The Insurance Communicators: 7 Questions for Cybil Rose, Vice President of KemperLesnik Public Relations

Cybil Rose, vice president with KemperLesnik, talks to Risk & Insurance about her career and industry perceptions.
By: | July 8, 2023
Topics: Brokerage | Q&As

The professionals that focus on communications, public relations and marketing in the insurance industry perform a vital function. They’re the ones that build needed bridges between the industry, the media, policyholders and other key players.

It’s possible that insurance will never be fully understood by significant portions of the public and private sectors. But that doesn’t mean these communications professionals don’t keep trying!

In this series from Risk & Insurance®, we’ll be interviewing public relations and media relations professionals who have spent a significant portion of their professional lives in the insurance space. The goal of the series is to give the industry and the world at large a better idea of the important work these professionals do.

In this installment, we talk to Cybil Rose, vice president, KemperLesnik, whose clients over the years have included Aon, HUB and CAC Specialty.

Risk & Insurance: If you can remember, what was your first job in the communications profession?

Cybil Rose: My first job was in television news. I worked behind the scenes as a news producer, helping to decide which stories the station should cover and doing a lot of writing.

I was never on camera or wanted to be an anchor. I liked being behind the scenes, orchestrating the news. So that then became a natural transition to public relations, as I continue to be behind the scenes.

I worked at stations in Kentucky, Florida, Missouri and eventually with the Tribune Broadcasting Company in Chicago. I worked all shifts, was nominated for an Emmy, and saw way too much tragedy.

R&I: How did you end up in insurance media and public relations?

CR: Just like everyone else: I fell into the world of insurance and ended up falling in love with it.

R&I: When you think about narrative and how the industry tells its story, where do you think the industry could do a better job?

CR: The term “insurance” doesn’t set us up very well. Rather, using the term “risk management,” as that encompasses so much, would be a great start. I also believe the industry, overall, is in the weeds. I try to bring color to it so people can connect the dots.

I’ll give you an example. I had a client whose title was something along the lines of agriculture account executive. But they worked with wineries. So I rebranded them as a vineyard practice leader.

That’s a simple switch. But that’s what can bring stories to life — through color, not jargon.

R&I: What mistakes do you see insurance sector companies making in trying to get their message out effectively?

CR: One of the biggest mistakes is failing to speak simply and clearly. Being clear and direct is not dumbing it down. It’s just a better form of delivery, something that people can understand.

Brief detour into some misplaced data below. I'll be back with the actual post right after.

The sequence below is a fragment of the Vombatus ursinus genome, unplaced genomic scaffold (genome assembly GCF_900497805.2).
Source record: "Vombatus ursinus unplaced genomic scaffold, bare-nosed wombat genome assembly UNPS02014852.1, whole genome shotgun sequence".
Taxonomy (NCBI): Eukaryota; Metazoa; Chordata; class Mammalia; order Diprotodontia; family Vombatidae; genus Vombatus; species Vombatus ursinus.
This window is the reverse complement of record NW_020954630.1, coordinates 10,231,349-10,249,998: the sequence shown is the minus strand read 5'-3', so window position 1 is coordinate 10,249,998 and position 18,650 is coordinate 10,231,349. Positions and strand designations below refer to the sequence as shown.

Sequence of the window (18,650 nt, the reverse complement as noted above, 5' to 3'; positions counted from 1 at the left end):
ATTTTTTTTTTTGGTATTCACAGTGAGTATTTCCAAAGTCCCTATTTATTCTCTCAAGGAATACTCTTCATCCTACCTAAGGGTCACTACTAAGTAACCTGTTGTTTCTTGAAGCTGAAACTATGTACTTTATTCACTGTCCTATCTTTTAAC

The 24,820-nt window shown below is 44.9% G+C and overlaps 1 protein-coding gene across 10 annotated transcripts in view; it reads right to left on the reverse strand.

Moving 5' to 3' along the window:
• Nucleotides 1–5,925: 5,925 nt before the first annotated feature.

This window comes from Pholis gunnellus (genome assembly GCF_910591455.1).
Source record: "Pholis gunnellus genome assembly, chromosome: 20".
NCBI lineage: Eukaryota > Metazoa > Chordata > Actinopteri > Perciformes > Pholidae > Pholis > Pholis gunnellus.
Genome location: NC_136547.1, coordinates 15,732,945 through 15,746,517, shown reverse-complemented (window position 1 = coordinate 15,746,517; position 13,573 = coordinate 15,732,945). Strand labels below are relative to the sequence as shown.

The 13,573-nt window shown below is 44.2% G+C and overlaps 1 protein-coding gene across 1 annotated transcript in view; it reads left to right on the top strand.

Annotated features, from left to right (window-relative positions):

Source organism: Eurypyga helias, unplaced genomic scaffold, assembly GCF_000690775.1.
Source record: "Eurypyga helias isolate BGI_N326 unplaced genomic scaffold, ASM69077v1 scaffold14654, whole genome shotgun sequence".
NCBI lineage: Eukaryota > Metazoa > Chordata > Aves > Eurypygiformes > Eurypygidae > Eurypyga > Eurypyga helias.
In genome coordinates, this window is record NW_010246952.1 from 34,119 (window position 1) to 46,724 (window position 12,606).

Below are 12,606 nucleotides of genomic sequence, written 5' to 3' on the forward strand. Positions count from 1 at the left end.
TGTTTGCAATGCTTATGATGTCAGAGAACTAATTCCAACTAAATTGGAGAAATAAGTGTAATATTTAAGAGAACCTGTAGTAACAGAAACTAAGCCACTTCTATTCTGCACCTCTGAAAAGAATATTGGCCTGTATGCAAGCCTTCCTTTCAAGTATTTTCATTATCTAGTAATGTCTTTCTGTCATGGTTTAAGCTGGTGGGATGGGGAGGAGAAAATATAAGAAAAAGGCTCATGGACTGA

It’s being human. Take life insurance: It’s about death and money. Money and death are two things that most people don’t want to talk about. So rather than avoid that awkwardness, at KemperLesnik we created a campaign called “Let’s Get Awkward” for one of our clients.

We created a quiz that showcased people’s strengths based on how they deal with an awkward situation. So what I’m trying to say is, be human; talk like you want to talk to people.

The last one would be creativity, maybe with milestone moments like making these moments relatable and/or interesting. We’re helping the industry by celebrating those moments.

R&I: What separates a really good public relations professional from somebody who is merely competent?

CR: A great PR person understands the client and understands the topic.

When my team and I saw the I-95 collapse in Philadelphia, our first thought went into infrastructure risk and what our clients could speak to.

Or when I see a Nat CAT happening, I consider how it impacts my clients and what type of thought leadership they can add to a story that would help position them ahead of the news.

I’ll say a few more things. It’s about not being a “yes” person. A PR person who only says yes is not going to be delivering anything of value to the media or providing strategic counsel. We have a lot of good thoughts, so let’s help shape the conversation in a positive way.

It’s also about pushing to uncover the real story. Or pushing to find a real story. Sometimes, the story that comes to you is not the right way to tell the story. You have to dissect it and push it to find the valuable parts of it.

R&I: What advice would you give to a young communications or marketing grad about how to be a success in this industry?

CR: My first piece of advice would be to try it. When you go into this field, you can make a really big impact. There’s a moment in time when you see something happening and you can relate it to what you do, or what your client does, and it feels great.

Going back to that freeway collapse: You see something and you can actually add to that story by helping people by giving information that’s really important.

Or perhaps a football game or a concert is canceled. There are insurance covers for that, and because of your position, you’re able to take part in very animated conversations on the day of the event.

R&I: When you look back at what you’ve done, what’s given you the most satisfaction?

CR: It’s Power Broker — and I am being 100% honest here. Why? People love to win it, and it allows me to get to know the brokers on a more personal level.

It crystalizes for me that we are here to help people, and we actually make a difference. &

Dan Reynolds is editor-in-chief of Risk & Insurance. He can be reached at [email protected].

More from Risk & Insurance